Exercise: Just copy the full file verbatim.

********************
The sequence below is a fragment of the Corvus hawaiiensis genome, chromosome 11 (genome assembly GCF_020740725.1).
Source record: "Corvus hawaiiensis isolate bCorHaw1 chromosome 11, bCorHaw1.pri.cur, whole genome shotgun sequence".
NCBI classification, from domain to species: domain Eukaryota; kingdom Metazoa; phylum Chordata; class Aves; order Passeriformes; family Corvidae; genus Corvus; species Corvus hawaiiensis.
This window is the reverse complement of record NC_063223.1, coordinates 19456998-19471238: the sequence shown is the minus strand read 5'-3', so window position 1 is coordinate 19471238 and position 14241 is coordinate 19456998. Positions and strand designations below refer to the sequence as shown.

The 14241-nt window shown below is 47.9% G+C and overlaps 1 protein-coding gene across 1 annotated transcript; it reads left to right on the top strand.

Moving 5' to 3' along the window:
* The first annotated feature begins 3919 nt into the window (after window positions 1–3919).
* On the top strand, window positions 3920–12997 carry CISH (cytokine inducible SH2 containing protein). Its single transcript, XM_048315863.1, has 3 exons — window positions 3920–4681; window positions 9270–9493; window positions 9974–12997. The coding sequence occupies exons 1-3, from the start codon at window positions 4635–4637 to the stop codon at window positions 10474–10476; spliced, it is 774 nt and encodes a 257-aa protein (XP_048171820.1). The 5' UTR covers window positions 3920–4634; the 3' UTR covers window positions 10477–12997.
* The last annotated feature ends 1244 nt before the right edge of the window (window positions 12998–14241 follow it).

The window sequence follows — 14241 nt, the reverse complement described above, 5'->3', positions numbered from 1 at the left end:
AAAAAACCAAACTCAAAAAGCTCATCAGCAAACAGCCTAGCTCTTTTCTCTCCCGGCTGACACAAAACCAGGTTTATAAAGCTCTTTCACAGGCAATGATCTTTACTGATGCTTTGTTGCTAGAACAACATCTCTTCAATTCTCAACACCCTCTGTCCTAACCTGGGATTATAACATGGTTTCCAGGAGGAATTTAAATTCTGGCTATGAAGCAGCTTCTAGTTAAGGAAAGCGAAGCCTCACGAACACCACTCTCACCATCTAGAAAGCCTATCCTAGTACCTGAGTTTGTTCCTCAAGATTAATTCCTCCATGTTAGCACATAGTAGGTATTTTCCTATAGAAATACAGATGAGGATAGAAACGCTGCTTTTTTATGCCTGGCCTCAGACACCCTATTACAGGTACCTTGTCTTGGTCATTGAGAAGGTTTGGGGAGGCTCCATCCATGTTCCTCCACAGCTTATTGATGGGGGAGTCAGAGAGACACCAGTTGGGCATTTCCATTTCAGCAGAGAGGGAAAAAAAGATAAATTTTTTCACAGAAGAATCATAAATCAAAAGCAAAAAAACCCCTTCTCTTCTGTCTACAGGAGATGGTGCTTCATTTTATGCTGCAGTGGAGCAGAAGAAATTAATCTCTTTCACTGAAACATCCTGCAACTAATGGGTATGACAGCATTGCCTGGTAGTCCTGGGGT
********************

The sequence below is a fragment of the Corvus hawaiiensis genome, chromosome 11 (genome assembly GCF_020740725.1).
Source record: "Corvus hawaiiensis isolate bCorHaw1 chromosome 11, bCorHaw1.pri.cur, whole genome shotgun sequence".
NCBI classification, from domain to species: domain Eukaryota; kingdom Metazoa; phylum Chordata; class Aves; order Passeriformes; family Corvidae; genus Corvus; species Corvus hawaiiensis.
This window is the reverse complement of record NC_063223.1, coordinates 19456998-19471238: the sequence shown is the minus strand read 5'-3', so window position 1 is coordinate 19471238 and position 14241 is coordinate 19456998. Positions and strand designations below refer to the sequence as shown.

The 14241-nt window shown below is 47.9% G+C and overlaps 1 protein-coding gene across 1 annotated transcript; it reads left to right on the top strand.

Moving 5' to 3' along the window:
* The first annotated feature begins 3919 nt into the window (after window positions 1–3919).
* On the top strand, window positions 3920–12997 carry CISH (cytokine inducible SH2 containing protein). Its single transcript, XM_048315863.1, has 3 exons — window positions 3920–4681; window positions 9270–9493; window positions 9974–12997. The coding sequence occupies exons 1-3, from the start codon at window positions 4635–4637 to the stop codon at window positions 10474–10476; spliced, it is 774 nt and encodes a 257-aa protein (XP_048171820.1). The 5' UTR covers window positions 3920–4634; the 3' UTR covers window positions 10477–12997.
* The last annotated feature ends 1244 nt before the right edge of the window (window positions 12998–14241 follow it).

The window sequence follows — 14241 nt, the reverse complement described above, 5'->3', positions numbered from 1 at the left end:
AAAAAACCAAACTCAAAAAGCTCATCAGCAAACAGCCTAGCTCTTTTCTCTCCCGGCTGACACAAAACCAGGTTTATAAAGCTCTTTCACAGGCAATGATCTTTACTGATGCTTTGTTGCTAGAACAACATCTCTTCAATTCTCAACACCCTCTGTCCTAACCTGGGATTATAACATGGTTTCCAGGAGGAATTTAAATTCTGGCTATGAAGCAGCTTCTAGTTAAGGAAAGCGAAGCCTCACGAACACCACTCTCACCATCTAGAAAGCCTATCCTAGTACCTGAGTTTGTTCCTCAAGATTAATTCCTCCATGTTAGCACATAGTAGGTATTTTCCTATAGAAATACAGATGAGGATAGAAACGCTGCTTTTTTATGCCTGGCCTCAGACACCCTATTACAGGTACCTTGTCTTGGTCATTGAGAAGGTTTGGGGAGGCTCCATCCATGTTCCTCCACAGCTTATTGATGGGGGAGTCAGAGAGACACCAGTTGGGCATTTCCATTTCAGCAGAGAGGGAAAAAAAGATAAATTTTTTCACAGAAGAATCATAAATCAAAAGCAAAAAAACCCCTTCTCTTCTGTCTACAGGAGATGGTGCTTCATTTTATGCTGCAGTGGAGCAGAAGAAATTAATCTCTTTCACTGAAACATCCTGCAACTAATGGGTATGACAGCATTGCCTGGTAGTCCTGGGGT